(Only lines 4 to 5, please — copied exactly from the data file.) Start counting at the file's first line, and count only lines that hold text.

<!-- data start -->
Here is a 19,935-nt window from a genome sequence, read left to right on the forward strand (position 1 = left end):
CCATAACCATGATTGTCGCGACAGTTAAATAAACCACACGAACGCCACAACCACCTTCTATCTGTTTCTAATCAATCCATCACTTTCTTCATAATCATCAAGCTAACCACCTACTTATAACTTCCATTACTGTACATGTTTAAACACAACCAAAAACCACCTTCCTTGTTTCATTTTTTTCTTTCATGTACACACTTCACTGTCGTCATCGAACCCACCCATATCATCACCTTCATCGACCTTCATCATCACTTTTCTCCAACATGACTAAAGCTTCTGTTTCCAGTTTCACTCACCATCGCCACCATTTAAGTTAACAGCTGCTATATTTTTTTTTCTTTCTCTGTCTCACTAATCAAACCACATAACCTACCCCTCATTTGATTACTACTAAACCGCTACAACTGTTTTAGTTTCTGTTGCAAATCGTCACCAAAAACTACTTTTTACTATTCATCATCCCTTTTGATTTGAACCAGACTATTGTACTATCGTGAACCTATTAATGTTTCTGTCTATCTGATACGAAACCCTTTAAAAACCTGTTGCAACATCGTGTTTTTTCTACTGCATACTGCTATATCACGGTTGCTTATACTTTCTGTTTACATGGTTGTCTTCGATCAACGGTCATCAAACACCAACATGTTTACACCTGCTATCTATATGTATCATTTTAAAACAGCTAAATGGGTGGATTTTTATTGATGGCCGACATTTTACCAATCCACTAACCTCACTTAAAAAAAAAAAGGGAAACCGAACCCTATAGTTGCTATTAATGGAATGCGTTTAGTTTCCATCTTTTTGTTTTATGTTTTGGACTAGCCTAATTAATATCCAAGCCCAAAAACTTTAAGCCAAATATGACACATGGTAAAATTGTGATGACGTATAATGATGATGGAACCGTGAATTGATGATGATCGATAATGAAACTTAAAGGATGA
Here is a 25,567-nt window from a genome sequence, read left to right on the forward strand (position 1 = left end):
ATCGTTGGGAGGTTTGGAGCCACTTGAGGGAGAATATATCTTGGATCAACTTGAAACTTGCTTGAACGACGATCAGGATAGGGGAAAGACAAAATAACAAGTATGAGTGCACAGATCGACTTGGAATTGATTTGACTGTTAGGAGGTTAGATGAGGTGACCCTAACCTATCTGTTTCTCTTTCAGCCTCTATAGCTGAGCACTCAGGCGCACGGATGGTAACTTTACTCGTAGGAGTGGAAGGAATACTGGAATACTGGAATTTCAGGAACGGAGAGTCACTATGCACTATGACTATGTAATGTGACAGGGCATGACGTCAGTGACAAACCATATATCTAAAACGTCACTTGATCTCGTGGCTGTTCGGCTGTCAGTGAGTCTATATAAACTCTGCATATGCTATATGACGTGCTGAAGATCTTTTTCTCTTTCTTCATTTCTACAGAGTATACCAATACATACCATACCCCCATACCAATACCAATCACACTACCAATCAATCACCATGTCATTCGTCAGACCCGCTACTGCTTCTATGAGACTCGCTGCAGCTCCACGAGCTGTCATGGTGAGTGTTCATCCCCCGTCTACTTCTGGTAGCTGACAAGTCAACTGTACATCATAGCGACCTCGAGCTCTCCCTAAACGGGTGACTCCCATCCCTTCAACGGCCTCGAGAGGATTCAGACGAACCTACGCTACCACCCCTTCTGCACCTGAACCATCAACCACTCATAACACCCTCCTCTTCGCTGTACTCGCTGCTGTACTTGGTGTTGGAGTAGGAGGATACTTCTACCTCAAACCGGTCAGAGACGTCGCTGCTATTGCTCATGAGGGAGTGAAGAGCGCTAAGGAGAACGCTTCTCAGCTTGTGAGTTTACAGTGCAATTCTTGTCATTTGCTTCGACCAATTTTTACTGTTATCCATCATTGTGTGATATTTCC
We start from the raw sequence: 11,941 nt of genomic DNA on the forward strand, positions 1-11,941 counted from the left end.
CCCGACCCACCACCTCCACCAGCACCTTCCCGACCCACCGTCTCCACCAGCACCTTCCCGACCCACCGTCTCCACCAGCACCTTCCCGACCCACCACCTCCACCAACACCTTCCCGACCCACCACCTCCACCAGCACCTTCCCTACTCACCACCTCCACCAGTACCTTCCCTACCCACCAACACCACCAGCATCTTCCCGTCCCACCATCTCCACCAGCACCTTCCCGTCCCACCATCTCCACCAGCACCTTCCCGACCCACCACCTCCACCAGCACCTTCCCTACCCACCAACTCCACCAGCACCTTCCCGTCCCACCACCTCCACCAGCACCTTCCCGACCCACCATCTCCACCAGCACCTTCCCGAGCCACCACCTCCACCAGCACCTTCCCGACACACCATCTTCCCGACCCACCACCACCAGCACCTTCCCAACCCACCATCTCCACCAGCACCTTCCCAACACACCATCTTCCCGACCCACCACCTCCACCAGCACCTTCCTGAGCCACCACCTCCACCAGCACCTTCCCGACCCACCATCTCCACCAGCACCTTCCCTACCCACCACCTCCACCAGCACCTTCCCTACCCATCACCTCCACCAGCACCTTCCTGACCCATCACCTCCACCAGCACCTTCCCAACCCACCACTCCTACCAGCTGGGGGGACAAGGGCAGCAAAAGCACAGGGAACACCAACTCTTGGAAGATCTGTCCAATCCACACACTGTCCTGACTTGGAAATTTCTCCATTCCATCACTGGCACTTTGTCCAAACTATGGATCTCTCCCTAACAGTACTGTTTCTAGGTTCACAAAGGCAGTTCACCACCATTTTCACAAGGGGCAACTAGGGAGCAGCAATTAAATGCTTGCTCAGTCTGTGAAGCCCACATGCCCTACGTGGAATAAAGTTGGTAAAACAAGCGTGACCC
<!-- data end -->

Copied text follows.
ATCGTTGGGAGGTTTGGAGCCACTTGAGGGAGAATATATCTTGGATCAACTTGAAACTTGCTTGAACGACGATCAGGATAGGGGAAAGACAAAATAACAAGTATGAGTGCACAGATCGACTTGGAATTGATTTGACTGTTAGGAGGTTAGATGAGGTGACCCTAACCTATCTGTTTCTCTTTCAGCCTCTATAGCTGAGCACTCAGGCGCACGGATGGTAACTTTACTCGTAGGAGTGGAAGGAATACTGGAATACTGGAATTTCAGGAACGGAGAGTCACTATGCACTATGACTATGTAATGTGACAGGGCATGACGTCAGTGACAAACCATATATCTAAAACGTCACTTGATCTCGTGGCTGTTCGGCTGTCAGTGAGTCTATATAAACTCTGCATATGCTATATGACGTGCTGAAGATCTTTTTCTCTTTCTTCATTTCTACAGAGTATACCAATACATACCATACCCCCATACCAATACCAATCACACTACCAATCAATCACCATGTCATTCGTCAGACCCGCTACTGCTTCTATGAGACTCGCTGCAGCTCCACGAGCTGTCATGGTGAGTGTTCATCCCCCGTCTACTTCTGGTAGCTGACAAGTCAACTGTACATCATAGCGACCTCGAGCTCTCCCTAAACGGGTGACTCCCATCCCTTCAACGGCCTCGAGAGGATTCAGACGAACCTACGCTACCACCCCTTCTGCACCTGAACCATCAACCACTCATAACACCCTCCTCTTCGCTGTACTCGCTGCTGTACTTGGTGTTGGAGTAGGAGGATACTTCTACCTCAAACCGGTCAGAGACGTCGCTGCTATTGCTCATGAGGGAGTGAAGAGCGCTAAGGAGAACGCTTCTCAGCTTGTGAGTTTACAGTGCAATTCTTGTCATTTGCTTCGACCAATTTTTACTGTTATCCATCATTGTGTGATATTTCC
We start from the raw sequence: 11,941 nt of genomic DNA on the forward strand, positions 1-11,941 counted from the left end.